i don't know about those reports. our code of ethics would not allow a hospital to not treat emergency cases and there would be legal implications if they didn't.
maybe just isolated cases.
but, patients not getting the best treatment because of lack of funds is definitely prevalent.

4:22 PM  
Anonymous Anonymous said...

I agreed that we don't have the perfect healthcare system but we as physicians still do try our best to provide quality healthcare to our patients.
We just have to work with the current system until we can figure out a better way to do it.
I first came to country as an IMG(international medical graduate), then decide to stay here after my medical residency.I still enjoy practising medicine here even though there are challenging work at time.
I agreed with Dr Khoo that emergency services are always provided regardless of funds.But for the uninsured, getting non- emergency care in a free or county level clinics in a timely manner is challenging because of the ever increasing need for medical care.

1:57 AM  
Anonymous 2nd anonymous said...

Just to clarify thing a little for your reader,I'm the other anonymous person that post the previous message which should be the 2nd anonymous.

1:23 PM  
Blogger vagus said...

Gaahhh. Too many Anonymouses. I'm confused! :)
Where are you based anyway, Anonymous 2? Do i know you?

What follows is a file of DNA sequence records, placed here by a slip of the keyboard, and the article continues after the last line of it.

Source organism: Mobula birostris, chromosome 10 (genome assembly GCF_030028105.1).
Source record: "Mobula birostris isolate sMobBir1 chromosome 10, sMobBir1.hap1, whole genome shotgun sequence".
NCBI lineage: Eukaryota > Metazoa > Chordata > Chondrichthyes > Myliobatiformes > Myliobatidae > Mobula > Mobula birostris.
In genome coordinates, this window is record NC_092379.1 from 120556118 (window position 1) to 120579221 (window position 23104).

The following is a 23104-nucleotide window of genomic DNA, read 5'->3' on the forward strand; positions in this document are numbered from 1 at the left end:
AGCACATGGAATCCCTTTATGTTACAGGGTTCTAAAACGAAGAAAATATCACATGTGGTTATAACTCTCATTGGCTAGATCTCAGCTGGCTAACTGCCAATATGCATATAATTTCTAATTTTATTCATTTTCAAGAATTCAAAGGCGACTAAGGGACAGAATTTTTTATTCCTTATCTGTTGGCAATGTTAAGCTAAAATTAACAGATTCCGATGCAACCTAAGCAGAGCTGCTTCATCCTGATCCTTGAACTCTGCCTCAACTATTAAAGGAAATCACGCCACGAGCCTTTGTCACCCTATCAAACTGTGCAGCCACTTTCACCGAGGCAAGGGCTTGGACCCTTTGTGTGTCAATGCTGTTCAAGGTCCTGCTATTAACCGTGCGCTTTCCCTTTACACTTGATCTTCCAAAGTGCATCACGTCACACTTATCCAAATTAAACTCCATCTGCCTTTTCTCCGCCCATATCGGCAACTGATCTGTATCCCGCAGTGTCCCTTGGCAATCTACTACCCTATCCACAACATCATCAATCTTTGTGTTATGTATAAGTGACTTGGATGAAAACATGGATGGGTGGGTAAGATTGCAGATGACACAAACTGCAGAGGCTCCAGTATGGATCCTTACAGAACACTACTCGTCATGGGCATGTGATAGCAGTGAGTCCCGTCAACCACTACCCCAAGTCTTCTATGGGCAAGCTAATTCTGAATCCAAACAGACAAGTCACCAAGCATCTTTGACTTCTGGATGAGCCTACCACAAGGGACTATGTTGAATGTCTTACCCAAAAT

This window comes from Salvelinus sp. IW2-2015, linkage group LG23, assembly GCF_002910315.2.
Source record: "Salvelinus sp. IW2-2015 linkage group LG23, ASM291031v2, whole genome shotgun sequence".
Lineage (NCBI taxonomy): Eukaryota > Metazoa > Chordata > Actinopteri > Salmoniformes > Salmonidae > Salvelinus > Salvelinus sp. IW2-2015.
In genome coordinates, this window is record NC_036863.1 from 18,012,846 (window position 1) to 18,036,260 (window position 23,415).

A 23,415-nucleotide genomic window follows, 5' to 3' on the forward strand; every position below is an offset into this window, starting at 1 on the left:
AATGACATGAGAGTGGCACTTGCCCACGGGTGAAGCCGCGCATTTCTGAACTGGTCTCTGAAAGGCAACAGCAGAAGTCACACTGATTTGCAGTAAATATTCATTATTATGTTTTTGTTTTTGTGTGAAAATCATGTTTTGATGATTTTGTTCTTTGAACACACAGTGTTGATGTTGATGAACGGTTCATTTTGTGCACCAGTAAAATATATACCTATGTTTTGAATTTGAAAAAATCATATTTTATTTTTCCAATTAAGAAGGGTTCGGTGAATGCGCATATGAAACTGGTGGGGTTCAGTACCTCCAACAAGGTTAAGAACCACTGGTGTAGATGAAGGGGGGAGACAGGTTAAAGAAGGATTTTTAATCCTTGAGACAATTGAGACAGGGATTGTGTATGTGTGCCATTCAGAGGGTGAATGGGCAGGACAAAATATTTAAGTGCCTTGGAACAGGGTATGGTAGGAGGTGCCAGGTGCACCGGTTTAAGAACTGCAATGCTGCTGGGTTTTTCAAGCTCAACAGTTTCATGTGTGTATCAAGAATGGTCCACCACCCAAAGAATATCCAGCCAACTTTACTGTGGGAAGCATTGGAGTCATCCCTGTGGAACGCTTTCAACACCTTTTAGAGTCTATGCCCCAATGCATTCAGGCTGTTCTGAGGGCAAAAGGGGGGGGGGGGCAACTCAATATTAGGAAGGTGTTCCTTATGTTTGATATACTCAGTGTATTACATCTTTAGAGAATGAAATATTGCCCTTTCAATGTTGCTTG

2:01 PM  
Blogger PaulOS said...

anonymouses-annoying? :P heh heh

All chain effect mah..
Greed.. Greed.. Greed

Insurance Healthcare is greedy want to collect money without paying it out

Fast food is greedy... cheap grease... more coronary heart disease

Pharmaceutical aparatus and drugs.. exorbitantly priced.. greed again..

Who gets squashed.. the puny little man.. who just wants to live a decent life.

Why can't healthcare be reasonably priced so that all can get equal treatment? *sigh*... aren't we all human beings with the right to live equal quality of life..?

9:09 PM  
Anonymous CK Lau said...

I came across your blog through Dr Chen's blog one day.Kind of interesting how all this get started. I was seaching on the web one day regarding my old hometown in the Bolehland.Got link to Dr Chen Med/food blog as she is from my hometown.Then, I found all this interesting med blogs and I started to follow them often. It's certainly nice to know all this thing back in Malaysia even though I no longer live there for the past 20 plus years.
Left my original home country in the early 1980's after my upper six.Finished med school and internship in Taiwan before I came to this land of equal opportunity.I did my internship and residency in San Francisco and now in private practice in the Bay Area.I love the Bay Area and like many immigrants from other countries, we(me,my wife and 2 kids) make it home in California.
I hope you too enjoy your years in North America.

Anonymous 2

1:14 AM  
Blogger Palmdoc said...

The MMR comments:
When the insurance company won’t pay

6:26 PM